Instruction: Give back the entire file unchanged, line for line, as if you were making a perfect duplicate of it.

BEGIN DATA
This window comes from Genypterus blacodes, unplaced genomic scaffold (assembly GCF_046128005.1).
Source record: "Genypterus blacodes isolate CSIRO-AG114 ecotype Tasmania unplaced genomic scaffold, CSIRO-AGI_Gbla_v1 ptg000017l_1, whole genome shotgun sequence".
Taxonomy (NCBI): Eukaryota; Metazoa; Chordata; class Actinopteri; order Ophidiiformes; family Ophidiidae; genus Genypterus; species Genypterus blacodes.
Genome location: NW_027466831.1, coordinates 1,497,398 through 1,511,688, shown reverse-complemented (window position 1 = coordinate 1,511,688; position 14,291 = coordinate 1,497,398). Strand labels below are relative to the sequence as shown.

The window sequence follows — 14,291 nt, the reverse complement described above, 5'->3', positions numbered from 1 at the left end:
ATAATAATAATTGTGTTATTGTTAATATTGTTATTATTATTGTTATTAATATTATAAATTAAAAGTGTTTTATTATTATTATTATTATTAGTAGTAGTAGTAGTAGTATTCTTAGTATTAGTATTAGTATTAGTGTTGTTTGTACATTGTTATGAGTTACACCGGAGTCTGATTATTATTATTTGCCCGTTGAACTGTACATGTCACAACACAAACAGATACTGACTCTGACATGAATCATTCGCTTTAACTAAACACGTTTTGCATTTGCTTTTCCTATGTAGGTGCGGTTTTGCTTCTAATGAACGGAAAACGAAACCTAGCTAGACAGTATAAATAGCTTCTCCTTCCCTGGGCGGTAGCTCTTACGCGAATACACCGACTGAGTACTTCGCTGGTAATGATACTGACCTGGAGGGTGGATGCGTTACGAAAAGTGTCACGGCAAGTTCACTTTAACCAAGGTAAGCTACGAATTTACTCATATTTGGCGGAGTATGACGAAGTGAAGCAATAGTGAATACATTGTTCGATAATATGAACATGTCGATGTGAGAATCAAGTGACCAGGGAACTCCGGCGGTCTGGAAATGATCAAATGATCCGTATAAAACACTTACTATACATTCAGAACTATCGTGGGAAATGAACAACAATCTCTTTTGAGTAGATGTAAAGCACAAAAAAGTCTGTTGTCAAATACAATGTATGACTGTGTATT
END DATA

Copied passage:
This window comes from Genypterus blacodes, unplaced genomic scaffold (assembly GCF_046128005.1).
Source record: "Genypterus blacodes isolate CSIRO-AG114 ecotype Tasmania unplaced genomic scaffold, CSIRO-AGI_Gbla_v1 ptg000017l_1, whole genome shotgun sequence".
Taxonomy (NCBI): Eukaryota; Metazoa; Chordata; class Actinopteri; order Ophidiiformes; family Ophidiidae; genus Genypterus; species Genypterus blacodes.
Genome location: NW_027466831.1, coordinates 1,497,398 through 1,511,688, shown reverse-complemented (window position 1 = coordinate 1,511,688; position 14,291 = coordinate 1,497,398). Strand labels below are relative to the sequence as shown.

The window sequence follows — 14,291 nt, the reverse complement described above, 5'->3', positions numbered from 1 at the left end:
ATAATAATAATTGTGTTATTGTTAATATTGTTATTATTATTGTTATTAATATTATAAATTAAAAGTGTTTTATTATTATTATTATTATTAGTAGTAGTAGTAGTAGTATTCTTAGTATTAGTATTAGTATTAGTGTTGTTTGTACATTGTTATGAGTTACACCGGAGTCTGATTATTATTATTTGCCCGTTGAACTGTACATGTCACAACACAAACAGATACTGACTCTGACATGAATCATTCGCTTTAACTAAACACGTTTTGCATTTGCTTTTCCTATGTAGGTGCGGTTTTGCTTCTAATGAACGGAAAACGAAACCTAGCTAGACAGTATAAATAGCTTCTCCTTCCCTGGGCGGTAGCTCTTACGCGAATACACCGACTGAGTACTTCGCTGGTAATGATACTGACCTGGAGGGTGGATGCGTTACGAAAAGTGTCACGGCAAGTTCACTTTAACCAAGGTAAGCTACGAATTTACTCATATTTGGCGGAGTATGACGAAGTGAAGCAATAGTGAATACATTGTTCGATAATATGAACATGTCGATGTGAGAATCAAGTGACCAGGGAACTCCGGCGGTCTGGAAATGATCAAATGATCCGTATAAAACACTTACTATACATTCAGAACTATCGTGGGAAATGAACAACAATCTCTTTTGAGTAGATGTAAAGCACAAAAAAGTCTGTTGTCAAATACAATGTATGACTGTGTATT